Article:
Over the past few weeks, we have witnessed sharp declines in the price of gasoline and crude oil. Since I last wrote to you on July 28, retail gasoline prices have plummeted more than 18 percent and gasoline is selling below $2 a gallon in some parts of the country. Crude prices on the New York Mercantile Exchange (NYMEX) slumped to a sevenmonth low on September 20 and stand about $13 per barrel below late July levels. Though the hurricane season still has a few weeks to play out, we have been spared so far the kind of widespread devastation that pounded the heart of the nation’s oil and natural gas region last year, and thus have been able to increase fuel production. The market has responded to the high prices we witnessed earlier this year with increased supply and reduced demand, proving yet again that markets do work.
Our industry has turned its focus to the winter heating season and is working hard to supply consumers with the fuel they need to heat their homes. We move into the winter season from a vastly improved position compared to last year. Heating oil on the NYMEX has dropped some 15.1 percent over the past two months. U.S. refineries, now recovered from last year’s hurricanes, are running at high rates, averaging 94 percent of capacity in August, or 3.2 percent above yearago levels. Inventories of all refined products stood at their highest endofAugust level in several years. Refiners have also been busy building up supplies of the new ultralow sulfur diesel fuel (ULSD), producing a record 2.6 million barrels per day for the week ended September 15.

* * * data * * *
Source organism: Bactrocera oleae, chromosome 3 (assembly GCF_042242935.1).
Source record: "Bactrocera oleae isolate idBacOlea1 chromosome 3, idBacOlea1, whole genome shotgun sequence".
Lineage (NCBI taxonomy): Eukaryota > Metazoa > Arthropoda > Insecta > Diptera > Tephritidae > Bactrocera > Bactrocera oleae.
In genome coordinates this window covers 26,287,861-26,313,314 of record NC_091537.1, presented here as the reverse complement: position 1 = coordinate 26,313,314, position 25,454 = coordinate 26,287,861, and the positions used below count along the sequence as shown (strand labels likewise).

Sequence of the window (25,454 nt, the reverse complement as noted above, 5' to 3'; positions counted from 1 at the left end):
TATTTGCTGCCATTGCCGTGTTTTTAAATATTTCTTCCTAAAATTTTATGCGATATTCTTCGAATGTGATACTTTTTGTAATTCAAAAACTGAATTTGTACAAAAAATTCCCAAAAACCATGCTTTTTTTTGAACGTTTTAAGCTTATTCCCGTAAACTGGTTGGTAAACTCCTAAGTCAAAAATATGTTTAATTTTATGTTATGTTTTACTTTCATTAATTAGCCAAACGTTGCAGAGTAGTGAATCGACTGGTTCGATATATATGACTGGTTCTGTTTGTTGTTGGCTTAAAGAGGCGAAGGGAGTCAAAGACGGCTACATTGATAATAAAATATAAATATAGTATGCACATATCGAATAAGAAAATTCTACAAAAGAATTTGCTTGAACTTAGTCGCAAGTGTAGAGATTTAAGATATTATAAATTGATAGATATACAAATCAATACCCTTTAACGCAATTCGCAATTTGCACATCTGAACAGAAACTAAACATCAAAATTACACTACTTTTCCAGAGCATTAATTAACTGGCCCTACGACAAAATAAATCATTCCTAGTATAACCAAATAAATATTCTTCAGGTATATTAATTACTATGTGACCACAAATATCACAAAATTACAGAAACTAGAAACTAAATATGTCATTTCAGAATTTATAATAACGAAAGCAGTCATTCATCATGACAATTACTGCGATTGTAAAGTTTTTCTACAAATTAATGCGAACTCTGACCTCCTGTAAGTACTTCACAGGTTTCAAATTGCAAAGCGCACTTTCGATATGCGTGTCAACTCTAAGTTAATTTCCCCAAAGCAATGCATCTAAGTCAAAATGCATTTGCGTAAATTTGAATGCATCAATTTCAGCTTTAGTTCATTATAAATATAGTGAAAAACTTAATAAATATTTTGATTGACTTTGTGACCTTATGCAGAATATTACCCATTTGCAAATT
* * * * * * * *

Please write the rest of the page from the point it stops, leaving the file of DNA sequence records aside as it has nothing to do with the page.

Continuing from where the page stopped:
While we can take comfort in the easing fuel prices, we must keep in mind that the global oil market is one of volatility, subject to sudden price spikes if supplies are threatened by geopolitical developments or natural disasters. Our nation, dependent on imports to meet almost 60 percent of its oil demand, needs to take a balanced approach to meet its longterm energy challenges. We, and others, have aggressively pursued improvements in energy efficiency, but more work is needed. We urge you to open more of our country’s own vast offshore oil and natural gas resources to exploration and to speed up the permitting process for onshore production. The recent discovery in the ultradeep water reservoirs of the Gulf of Mexico, technically impossible just a few years ago, was made possible by the industry’s massive investments and significant engineering advances. Congress, too, played a crucial role in opening the area and encouraging safe and responsible development. Our companies are prepared to continue to invest billions of dollars in advanced technologies to develop domestic resources. Finally, we urge Congress to quickly and equitably resolve the issue of revenue sharing from offshore production to spur passage of an OCS bill.